In my 20-plus years as a financial advisor, I have seen plenty of investor mistakes, some of which I made myself! To be a successful long-term investor, it seems to me that avoiding the big mistakes is often more crucial than finding the next big thing.
Fortunately, almost all the big mistakes one could make are avoidable. In fact, the mistakes are often created not because we miscalculate the math involved in an investment, but rather because we misunderstand our own emotional response to financial matters. To be blunt, human beings are very prone to shooting themselves in the foot when it comes to managing their investments. It is important to acknowledge that we are often our own worst enemy in finance.
Here, then, are a couple of the top mistakes I have seen investors make. We will be adding to this list in future columns.
Not acknowledging and calculating risk
All investing entails some risk. A working definition of an investor is essentially "one who willingly puts their money at risk in an attempt to earn a rate of return better than what is available in a ‘risk-free’ environment." The key words are “willingly," "risk" and "attempt." I believe one must enter the investment arena with forethought, fully understanding that there is always a risk of loss and no guarantee of success. It is simply a standing rule of investing that without risk, there can be no potential of higher return.
Human nature is such that we don't want to accept this "no risk = no return" tenet. In fact, it is exactly our risk-averse nature that makes us serially susceptible to Ponzi schemes. We want to believe that there is a strategy or investment product that affords high return with little or no risk. Time and again, when someone in a suit, bearing spreadsheets and unsubstantiated facts offers an investment that sounds too good to be true, checkbooks will open.
If you are unable or unwilling to accept some measure of risk (in other words, you may lose money), then by definition you are also not ready to be an investor. Instead, perhaps you are a saver. In my experience, all of us should be savers to some extent in order to achieve our financial goals. However, being an investor is a more selective endeavor in that it mandates taking risk. Make sure you are ready to accept investment risk before you begin.
Failure to set a realistic time frame
Almost everyone understands that the stock market is notoriously unpredictable on a day-to-day basis. What drives the market today might just as well reverse tomorrow. In my view, divining the daily direction of the market is a futile task that even professional traders often get wrong.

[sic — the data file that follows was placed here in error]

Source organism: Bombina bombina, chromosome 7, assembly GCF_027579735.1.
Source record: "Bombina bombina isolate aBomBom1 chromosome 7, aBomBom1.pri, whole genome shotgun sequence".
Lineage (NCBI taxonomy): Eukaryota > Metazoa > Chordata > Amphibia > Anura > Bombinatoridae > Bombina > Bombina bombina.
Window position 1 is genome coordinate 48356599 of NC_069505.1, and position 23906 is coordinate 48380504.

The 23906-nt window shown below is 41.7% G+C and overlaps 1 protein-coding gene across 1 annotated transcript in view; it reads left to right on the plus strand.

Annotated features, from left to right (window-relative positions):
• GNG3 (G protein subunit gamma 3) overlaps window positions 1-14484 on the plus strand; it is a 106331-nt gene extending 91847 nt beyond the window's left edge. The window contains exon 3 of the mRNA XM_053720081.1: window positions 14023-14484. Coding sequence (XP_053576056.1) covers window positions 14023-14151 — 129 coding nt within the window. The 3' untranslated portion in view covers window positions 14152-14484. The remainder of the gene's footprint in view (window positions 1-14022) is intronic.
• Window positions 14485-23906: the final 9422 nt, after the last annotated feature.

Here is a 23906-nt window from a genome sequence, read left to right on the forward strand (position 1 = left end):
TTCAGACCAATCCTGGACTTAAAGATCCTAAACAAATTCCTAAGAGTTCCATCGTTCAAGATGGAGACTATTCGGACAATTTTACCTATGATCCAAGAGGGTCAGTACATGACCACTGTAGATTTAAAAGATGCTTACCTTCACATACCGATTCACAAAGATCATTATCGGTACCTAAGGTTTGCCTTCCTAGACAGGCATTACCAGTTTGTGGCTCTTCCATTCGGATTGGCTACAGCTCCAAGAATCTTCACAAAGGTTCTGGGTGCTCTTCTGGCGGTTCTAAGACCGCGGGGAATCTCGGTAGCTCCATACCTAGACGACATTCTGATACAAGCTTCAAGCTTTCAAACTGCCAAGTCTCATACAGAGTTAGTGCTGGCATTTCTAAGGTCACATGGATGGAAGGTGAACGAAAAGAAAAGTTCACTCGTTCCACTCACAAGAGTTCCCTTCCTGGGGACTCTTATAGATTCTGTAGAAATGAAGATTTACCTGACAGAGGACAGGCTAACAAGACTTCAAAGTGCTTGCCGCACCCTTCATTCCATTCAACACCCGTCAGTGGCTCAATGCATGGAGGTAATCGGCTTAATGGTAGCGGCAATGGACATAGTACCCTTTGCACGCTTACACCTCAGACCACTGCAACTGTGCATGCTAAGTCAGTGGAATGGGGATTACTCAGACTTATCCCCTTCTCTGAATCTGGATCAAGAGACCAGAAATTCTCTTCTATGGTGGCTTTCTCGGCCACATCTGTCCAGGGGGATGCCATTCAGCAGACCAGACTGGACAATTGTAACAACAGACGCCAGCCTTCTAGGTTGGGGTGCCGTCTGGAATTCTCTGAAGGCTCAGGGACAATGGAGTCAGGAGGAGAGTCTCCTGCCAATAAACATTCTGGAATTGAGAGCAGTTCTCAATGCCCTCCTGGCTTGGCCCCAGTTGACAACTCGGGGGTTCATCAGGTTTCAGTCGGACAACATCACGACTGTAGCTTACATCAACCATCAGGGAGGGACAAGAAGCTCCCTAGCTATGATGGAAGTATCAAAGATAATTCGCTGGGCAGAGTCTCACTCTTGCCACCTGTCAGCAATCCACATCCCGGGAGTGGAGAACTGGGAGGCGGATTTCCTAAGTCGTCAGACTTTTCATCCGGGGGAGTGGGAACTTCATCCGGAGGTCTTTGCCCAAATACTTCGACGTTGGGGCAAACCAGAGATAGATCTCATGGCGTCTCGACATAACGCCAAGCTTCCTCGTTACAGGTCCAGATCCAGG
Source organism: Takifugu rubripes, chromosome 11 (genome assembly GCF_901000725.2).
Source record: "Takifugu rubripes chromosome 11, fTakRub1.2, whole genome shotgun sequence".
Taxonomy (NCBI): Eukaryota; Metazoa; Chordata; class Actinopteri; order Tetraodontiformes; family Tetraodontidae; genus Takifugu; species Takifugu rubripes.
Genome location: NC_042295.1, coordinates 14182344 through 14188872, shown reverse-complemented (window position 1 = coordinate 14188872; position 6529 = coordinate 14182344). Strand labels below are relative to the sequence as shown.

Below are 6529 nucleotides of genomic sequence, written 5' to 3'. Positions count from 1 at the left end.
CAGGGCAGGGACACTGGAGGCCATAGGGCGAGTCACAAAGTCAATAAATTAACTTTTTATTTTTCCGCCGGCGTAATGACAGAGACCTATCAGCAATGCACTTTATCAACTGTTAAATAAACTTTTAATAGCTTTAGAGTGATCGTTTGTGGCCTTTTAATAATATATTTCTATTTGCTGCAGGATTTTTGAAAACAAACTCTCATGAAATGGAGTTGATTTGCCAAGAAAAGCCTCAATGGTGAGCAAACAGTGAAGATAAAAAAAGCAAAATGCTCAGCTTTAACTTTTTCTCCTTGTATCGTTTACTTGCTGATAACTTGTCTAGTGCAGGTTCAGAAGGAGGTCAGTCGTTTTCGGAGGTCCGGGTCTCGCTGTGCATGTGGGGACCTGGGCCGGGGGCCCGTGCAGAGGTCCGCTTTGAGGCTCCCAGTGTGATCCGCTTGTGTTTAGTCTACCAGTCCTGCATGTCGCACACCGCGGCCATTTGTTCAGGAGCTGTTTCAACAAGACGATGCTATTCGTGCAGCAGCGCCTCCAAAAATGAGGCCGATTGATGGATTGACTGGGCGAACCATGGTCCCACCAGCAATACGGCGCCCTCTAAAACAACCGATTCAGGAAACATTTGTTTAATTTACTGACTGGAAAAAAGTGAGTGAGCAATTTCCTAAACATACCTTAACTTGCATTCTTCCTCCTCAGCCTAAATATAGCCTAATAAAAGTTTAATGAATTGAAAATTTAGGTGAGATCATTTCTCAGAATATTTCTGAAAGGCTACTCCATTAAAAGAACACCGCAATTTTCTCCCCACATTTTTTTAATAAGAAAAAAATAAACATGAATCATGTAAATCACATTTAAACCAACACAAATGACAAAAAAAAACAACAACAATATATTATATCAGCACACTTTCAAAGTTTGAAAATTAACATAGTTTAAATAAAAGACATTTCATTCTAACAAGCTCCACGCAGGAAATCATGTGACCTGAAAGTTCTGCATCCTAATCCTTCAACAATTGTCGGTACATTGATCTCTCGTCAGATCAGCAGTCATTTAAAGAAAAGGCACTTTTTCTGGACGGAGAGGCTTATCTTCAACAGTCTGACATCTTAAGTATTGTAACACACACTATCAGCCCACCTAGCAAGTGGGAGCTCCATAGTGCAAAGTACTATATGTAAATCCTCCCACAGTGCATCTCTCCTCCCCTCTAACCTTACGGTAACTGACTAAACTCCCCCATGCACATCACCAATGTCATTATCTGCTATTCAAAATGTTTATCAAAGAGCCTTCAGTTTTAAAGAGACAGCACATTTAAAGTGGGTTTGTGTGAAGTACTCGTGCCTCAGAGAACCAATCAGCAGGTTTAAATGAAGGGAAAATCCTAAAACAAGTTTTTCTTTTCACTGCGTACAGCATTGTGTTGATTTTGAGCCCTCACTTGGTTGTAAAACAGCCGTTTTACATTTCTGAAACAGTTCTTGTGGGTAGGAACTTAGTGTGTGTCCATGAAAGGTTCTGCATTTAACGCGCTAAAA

It is only over the course of a market cycle (typically five to seven years) that the stock market can start to produce more predictable returns. Within a market cycle, it would be common to see 75 percent of the years positive and about 25 percent of the years producing negative stock returns. The distribution of positive vs. negative years within that market cycle is, in my experience, essentially random.
If you were to start investing today, neither I nor anyone else could accurately tell you whether your first year would be profitable (and thus cushion the effects of the inevitable disappointing year) or not. If the first year is not profitable, one is more likely to change strategy or exit the market altogether. Yet, given market history and the normal dispersion of returns, this would likely be a mistake.
Bottom line? Many investors in my experience view themselves as long-term, patient investors. However, when investment results are temporarily unpleasant, they begin to think in a very short-term manner. In my experience, to be a successful investor, you must always be thinking in terms of market cycles of five to seven years. Short-term thinking damages long-term results.
Jonathan Lokken, CIMA, is managing principal of Lokken Investment Group LLC in Lewes. He has been professionally managing client investments since 1997. For more information, go to www.lokkeninvest.com or call 302-645-6650.
Disclaimer: The foregoing content reflects the opinions of Lokken Investment Group LLC and is subject to change at any time without notice. Content provided herein is for informational purposes only and should not be used or construed as investment advice or a recommendation regarding the purchase or sale of any security. There is no guarantee that these statements, opinions or forecasts provided herein will prove to be correct. Past performance is not a guarantee of future results. All investing involves risk. Asset allocation and diversification does not ensure a profit or protect against a loss.